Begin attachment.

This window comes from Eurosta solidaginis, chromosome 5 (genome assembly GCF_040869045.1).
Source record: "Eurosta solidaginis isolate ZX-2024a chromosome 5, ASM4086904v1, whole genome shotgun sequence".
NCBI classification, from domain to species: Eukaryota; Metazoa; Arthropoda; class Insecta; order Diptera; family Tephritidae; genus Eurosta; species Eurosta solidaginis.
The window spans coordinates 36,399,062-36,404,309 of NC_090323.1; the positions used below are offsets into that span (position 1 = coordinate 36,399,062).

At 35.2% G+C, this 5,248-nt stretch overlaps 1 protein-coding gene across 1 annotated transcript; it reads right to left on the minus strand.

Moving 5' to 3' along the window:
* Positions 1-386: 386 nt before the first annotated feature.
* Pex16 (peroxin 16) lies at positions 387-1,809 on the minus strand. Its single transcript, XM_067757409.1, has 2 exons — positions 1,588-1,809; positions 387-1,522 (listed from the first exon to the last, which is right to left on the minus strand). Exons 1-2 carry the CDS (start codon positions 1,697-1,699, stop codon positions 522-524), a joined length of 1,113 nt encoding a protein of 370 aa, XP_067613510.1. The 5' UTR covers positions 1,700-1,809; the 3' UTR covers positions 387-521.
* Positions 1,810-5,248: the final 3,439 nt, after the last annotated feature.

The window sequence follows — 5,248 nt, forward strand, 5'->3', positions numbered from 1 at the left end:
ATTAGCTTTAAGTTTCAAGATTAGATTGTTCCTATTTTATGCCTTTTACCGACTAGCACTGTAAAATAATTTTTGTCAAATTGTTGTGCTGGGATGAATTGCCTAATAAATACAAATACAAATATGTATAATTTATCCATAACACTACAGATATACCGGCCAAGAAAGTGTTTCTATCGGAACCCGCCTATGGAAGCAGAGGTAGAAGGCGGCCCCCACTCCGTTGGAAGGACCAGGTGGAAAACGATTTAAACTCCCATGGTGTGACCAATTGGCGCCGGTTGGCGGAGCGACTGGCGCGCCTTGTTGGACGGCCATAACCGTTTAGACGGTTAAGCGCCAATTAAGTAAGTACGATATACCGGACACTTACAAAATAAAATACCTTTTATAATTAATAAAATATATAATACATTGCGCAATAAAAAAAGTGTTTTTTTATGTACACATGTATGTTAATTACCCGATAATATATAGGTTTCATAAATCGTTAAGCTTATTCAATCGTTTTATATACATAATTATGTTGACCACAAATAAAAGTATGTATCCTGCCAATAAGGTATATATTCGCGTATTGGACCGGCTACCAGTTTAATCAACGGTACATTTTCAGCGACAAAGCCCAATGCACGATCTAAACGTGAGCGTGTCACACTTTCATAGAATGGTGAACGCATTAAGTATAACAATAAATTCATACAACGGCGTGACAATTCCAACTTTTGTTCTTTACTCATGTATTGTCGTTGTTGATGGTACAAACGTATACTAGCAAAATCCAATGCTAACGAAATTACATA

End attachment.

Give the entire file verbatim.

This window comes from Eurosta solidaginis, chromosome 5 (genome assembly GCF_040869045.1).
Source record: "Eurosta solidaginis isolate ZX-2024a chromosome 5, ASM4086904v1, whole genome shotgun sequence".
NCBI classification, from domain to species: Eukaryota; Metazoa; Arthropoda; class Insecta; order Diptera; family Tephritidae; genus Eurosta; species Eurosta solidaginis.
The window spans coordinates 36,399,062-36,404,309 of NC_090323.1; the positions used below are offsets into that span (position 1 = coordinate 36,399,062).

At 35.2% G+C, this 5,248-nt stretch overlaps 1 protein-coding gene across 1 annotated transcript; it reads right to left on the minus strand.

Moving 5' to 3' along the window:
* Positions 1-386: 386 nt before the first annotated feature.
* Pex16 (peroxin 16) lies at positions 387-1,809 on the minus strand. Its single transcript, XM_067757409.1, has 2 exons — positions 1,588-1,809; positions 387-1,522 (listed from the first exon to the last, which is right to left on the minus strand). Exons 1-2 carry the CDS (start codon positions 1,697-1,699, stop codon positions 522-524), a joined length of 1,113 nt encoding a protein of 370 aa, XP_067613510.1. The 5' UTR covers positions 1,700-1,809; the 3' UTR covers positions 387-521.
* Positions 1,810-5,248: the final 3,439 nt, after the last annotated feature.

The window sequence follows — 5,248 nt, forward strand, 5'->3', positions numbered from 1 at the left end:
ATTAGCTTTAAGTTTCAAGATTAGATTGTTCCTATTTTATGCCTTTTACCGACTAGCACTGTAAAATAATTTTTGTCAAATTGTTGTGCTGGGATGAATTGCCTAATAAATACAAATACAAATATGTATAATTTATCCATAACACTACAGATATACCGGCCAAGAAAGTGTTTCTATCGGAACCCGCCTATGGAAGCAGAGGTAGAAGGCGGCCCCCACTCCGTTGGAAGGACCAGGTGGAAAACGATTTAAACTCCCATGGTGTGACCAATTGGCGCCGGTTGGCGGAGCGACTGGCGCGCCTTGTTGGACGGCCATAACCGTTTAGACGGTTAAGCGCCAATTAAGTAAGTACGATATACCGGACACTTACAAAATAAAATACCTTTTATAATTAATAAAATATATAATACATTGCGCAATAAAAAAAGTGTTTTTTTATGTACACATGTATGTTAATTACCCGATAATATATAGGTTTCATAAATCGTTAAGCTTATTCAATCGTTTTATATACATAATTATGTTGACCACAAATAAAAGTATGTATCCTGCCAATAAGGTATATATTCGCGTATTGGACCGGCTACCAGTTTAATCAACGGTACATTTTCAGCGACAAAGCCCAATGCACGATCTAAACGTGAGCGTGTCACACTTTCATAGAATGGTGAACGCATTAAGTATAACAATAAATTCATACAACGGCGTGACAATTCCAACTTTTGTTCTTTACTCATGTATTGTCGTTGTTGATGGTACAAACGTATACTAGCAAAATCCAATGCTAACGAAATTACATA